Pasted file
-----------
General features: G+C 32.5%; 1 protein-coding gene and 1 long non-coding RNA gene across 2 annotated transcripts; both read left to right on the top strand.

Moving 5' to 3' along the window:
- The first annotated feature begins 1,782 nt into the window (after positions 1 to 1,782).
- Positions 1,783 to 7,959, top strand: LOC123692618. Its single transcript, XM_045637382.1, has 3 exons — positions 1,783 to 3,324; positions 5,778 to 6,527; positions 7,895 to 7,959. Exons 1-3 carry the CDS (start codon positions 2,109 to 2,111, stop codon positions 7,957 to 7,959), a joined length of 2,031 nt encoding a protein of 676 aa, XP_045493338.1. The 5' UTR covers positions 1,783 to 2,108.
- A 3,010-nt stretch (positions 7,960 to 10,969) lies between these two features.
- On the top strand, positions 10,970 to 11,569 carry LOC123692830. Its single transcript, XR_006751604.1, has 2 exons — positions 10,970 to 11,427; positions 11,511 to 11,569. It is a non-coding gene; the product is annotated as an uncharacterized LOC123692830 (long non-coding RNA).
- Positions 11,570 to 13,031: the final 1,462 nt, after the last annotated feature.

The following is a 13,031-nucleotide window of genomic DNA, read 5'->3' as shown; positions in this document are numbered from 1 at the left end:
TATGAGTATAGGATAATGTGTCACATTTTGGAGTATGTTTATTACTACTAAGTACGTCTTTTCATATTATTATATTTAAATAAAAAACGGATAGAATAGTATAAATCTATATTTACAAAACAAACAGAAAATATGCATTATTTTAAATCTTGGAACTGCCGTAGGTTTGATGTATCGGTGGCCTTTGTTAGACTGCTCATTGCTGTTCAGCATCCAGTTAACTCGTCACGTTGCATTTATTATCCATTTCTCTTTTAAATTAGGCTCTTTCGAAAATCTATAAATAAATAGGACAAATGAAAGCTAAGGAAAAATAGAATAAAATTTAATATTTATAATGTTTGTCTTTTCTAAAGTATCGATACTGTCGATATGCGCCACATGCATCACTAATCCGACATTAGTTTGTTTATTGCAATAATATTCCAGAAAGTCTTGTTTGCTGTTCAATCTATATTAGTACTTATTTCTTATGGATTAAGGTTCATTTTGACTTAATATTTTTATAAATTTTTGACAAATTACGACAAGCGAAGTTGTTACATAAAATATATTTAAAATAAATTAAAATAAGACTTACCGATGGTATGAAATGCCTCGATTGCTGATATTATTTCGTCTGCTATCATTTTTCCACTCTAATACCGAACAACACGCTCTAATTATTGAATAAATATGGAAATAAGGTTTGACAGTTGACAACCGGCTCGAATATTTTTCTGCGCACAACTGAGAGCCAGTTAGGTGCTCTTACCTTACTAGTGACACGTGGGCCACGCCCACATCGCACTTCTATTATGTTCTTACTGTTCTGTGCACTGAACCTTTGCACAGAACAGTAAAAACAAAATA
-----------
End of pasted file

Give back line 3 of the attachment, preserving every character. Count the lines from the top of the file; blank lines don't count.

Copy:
- The first annotated feature begins 1,782 nt into the window (after positions 1 to 1,782).